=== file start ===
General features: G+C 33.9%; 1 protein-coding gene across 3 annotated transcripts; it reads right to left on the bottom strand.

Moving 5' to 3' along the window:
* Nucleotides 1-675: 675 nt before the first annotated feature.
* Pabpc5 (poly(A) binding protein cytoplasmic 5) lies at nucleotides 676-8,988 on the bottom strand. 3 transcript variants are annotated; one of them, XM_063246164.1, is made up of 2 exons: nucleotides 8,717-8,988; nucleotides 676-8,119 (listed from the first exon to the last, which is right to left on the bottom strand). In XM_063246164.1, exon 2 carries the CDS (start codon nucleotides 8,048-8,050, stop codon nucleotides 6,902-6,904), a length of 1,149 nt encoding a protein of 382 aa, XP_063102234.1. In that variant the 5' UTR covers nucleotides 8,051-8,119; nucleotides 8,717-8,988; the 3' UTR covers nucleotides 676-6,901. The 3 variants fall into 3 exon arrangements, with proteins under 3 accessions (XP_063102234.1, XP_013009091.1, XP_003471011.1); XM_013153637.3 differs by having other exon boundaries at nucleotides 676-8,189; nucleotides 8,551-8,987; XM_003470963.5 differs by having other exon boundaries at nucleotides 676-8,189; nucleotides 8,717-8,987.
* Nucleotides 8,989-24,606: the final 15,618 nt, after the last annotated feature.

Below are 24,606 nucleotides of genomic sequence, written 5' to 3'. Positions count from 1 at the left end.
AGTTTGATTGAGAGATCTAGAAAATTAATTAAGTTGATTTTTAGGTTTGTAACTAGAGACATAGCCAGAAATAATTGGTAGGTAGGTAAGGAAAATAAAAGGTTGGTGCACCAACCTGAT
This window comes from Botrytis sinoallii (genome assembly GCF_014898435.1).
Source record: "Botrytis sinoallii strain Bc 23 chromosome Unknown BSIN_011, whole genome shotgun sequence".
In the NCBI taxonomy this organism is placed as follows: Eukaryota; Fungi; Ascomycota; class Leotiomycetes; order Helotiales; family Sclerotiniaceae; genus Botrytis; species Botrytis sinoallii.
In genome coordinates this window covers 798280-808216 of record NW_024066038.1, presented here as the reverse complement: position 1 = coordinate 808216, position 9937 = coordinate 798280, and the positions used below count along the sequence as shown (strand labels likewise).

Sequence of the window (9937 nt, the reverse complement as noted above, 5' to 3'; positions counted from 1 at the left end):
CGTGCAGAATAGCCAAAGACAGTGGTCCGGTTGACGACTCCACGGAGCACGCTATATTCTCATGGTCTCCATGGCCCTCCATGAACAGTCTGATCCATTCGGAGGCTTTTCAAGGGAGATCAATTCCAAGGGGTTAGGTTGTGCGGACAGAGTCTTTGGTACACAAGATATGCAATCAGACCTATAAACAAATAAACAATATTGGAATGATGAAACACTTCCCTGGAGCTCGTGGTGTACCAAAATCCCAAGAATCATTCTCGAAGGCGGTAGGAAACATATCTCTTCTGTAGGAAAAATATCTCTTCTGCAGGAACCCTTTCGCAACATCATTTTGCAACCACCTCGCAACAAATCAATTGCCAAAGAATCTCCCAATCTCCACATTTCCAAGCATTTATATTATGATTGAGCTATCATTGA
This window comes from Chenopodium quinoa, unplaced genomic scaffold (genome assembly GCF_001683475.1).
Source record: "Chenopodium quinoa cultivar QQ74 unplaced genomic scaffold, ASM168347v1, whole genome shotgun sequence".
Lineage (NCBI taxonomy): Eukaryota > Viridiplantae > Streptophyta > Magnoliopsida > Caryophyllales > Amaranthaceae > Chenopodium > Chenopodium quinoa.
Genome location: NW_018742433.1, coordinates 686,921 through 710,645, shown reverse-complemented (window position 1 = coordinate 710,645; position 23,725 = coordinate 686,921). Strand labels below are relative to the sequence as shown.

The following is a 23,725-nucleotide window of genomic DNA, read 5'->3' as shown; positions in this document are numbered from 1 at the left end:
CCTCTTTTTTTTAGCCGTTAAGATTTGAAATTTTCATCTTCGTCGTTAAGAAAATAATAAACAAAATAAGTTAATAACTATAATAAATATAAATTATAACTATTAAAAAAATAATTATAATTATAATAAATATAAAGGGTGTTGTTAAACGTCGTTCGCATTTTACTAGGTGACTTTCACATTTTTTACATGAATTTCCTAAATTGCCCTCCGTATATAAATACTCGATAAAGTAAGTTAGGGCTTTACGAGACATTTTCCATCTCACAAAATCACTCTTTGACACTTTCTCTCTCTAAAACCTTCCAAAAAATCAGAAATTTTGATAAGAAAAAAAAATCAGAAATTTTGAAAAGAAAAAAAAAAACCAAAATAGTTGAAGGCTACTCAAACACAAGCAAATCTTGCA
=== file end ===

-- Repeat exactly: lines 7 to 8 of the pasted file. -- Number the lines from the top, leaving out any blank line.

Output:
AGTTTGATTGAGAGATCTAGAAAATTAATTAAGTTGATTTTTAGGTTTGTAACTAGAGACATAGCCAGAAATAATTGGTAGGTAGGTAAGGAAAATAAAAGGTTGGTGCACCAACCTGAT
This window comes from Botrytis sinoallii (genome assembly GCF_014898435.1).